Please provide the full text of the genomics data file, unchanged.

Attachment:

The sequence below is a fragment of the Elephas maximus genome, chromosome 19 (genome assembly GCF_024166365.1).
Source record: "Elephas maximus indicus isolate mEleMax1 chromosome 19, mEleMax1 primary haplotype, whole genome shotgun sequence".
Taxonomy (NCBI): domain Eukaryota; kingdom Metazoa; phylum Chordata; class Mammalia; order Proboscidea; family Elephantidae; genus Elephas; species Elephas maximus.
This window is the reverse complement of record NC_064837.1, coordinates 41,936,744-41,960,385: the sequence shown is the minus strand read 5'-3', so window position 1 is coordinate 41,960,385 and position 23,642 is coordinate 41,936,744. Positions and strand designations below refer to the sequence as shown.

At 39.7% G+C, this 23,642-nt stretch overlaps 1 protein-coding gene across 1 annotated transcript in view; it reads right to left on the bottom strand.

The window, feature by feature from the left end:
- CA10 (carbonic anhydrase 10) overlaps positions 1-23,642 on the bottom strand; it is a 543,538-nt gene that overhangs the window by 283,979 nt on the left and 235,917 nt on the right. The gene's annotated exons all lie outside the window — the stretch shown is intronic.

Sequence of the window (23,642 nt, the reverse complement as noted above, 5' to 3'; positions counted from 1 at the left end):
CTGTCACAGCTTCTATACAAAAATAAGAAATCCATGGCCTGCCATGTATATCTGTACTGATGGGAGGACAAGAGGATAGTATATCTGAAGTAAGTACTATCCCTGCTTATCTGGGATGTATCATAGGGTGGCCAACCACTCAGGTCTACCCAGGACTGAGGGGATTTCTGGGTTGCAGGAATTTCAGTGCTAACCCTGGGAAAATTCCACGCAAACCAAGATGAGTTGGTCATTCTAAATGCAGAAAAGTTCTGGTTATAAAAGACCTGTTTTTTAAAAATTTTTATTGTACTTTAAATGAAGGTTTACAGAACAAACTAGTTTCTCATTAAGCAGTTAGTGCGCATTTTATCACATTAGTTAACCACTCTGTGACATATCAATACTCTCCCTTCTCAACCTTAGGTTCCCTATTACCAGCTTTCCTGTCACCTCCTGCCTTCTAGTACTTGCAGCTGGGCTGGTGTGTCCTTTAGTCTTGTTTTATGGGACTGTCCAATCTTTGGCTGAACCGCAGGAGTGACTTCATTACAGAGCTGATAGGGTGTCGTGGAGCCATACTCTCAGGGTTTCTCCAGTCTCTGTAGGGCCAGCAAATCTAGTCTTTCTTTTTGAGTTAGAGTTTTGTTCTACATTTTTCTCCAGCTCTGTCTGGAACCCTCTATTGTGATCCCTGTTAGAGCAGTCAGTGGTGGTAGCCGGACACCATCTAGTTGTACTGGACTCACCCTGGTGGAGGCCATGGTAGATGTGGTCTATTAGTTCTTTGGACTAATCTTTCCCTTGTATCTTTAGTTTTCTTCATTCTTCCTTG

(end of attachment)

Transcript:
The sequence below is a fragment of the Elephas maximus genome, chromosome 19 (genome assembly GCF_024166365.1).
Source record: "Elephas maximus indicus isolate mEleMax1 chromosome 19, mEleMax1 primary haplotype, whole genome shotgun sequence".
Taxonomy (NCBI): domain Eukaryota; kingdom Metazoa; phylum Chordata; class Mammalia; order Proboscidea; family Elephantidae; genus Elephas; species Elephas maximus.
This window is the reverse complement of record NC_064837.1, coordinates 41,936,744-41,960,385: the sequence shown is the minus strand read 5'-3', so window position 1 is coordinate 41,960,385 and position 23,642 is coordinate 41,936,744. Positions and strand designations below refer to the sequence as shown.

At 39.7% G+C, this 23,642-nt stretch overlaps 1 protein-coding gene across 1 annotated transcript in view; it reads right to left on the bottom strand.

The window, feature by feature from the left end:
- CA10 (carbonic anhydrase 10) overlaps positions 1-23,642 on the bottom strand; it is a 543,538-nt gene that overhangs the window by 283,979 nt on the left and 235,917 nt on the right. The gene's annotated exons all lie outside the window — the stretch shown is intronic.

Sequence of the window (23,642 nt, the reverse complement as noted above, 5' to 3'; positions counted from 1 at the left end):
CTGTCACAGCTTCTATACAAAAATAAGAAATCCATGGCCTGCCATGTATATCTGTACTGATGGGAGGACAAGAGGATAGTATATCTGAAGTAAGTACTATCCCTGCTTATCTGGGATGTATCATAGGGTGGCCAACCACTCAGGTCTACCCAGGACTGAGGGGATTTCTGGGTTGCAGGAATTTCAGTGCTAACCCTGGGAAAATTCCACGCAAACCAAGATGAGTTGGTCATTCTAAATGCAGAAAAGTTCTGGTTATAAAAGACCTGTTTTTTAAAAATTTTTATTGTACTTTAAATGAAGGTTTACAGAACAAACTAGTTTCTCATTAAGCAGTTAGTGCGCATTTTATCACATTAGTTAACCACTCTGTGACATATCAATACTCTCCCTTCTCAACCTTAGGTTCCCTATTACCAGCTTTCCTGTCACCTCCTGCCTTCTAGTACTTGCAGCTGGGCTGGTGTGTCCTTTAGTCTTGTTTTATGGGACTGTCCAATCTTTGGCTGAACCGCAGGAGTGACTTCATTACAGAGCTGATAGGGTGTCGTGGAGCCATACTCTCAGGGTTTCTCCAGTCTCTGTAGGGCCAGCAAATCTAGTCTTTCTTTTTGAGTTAGAGTTTTGTTCTACATTTTTCTCCAGCTCTGTCTGGAACCCTCTATTGTGATCCCTGTTAGAGCAGTCAGTGGTGGTAGCCGGACACCATCTAGTTGTACTGGACTCACCCTGGTGGAGGCCATGGTAGATGTGGTCTATTAGTTCTTTGGACTAATCTTTCCCTTGTATCTTTAGTTTTCTTCATTCTTCCTTG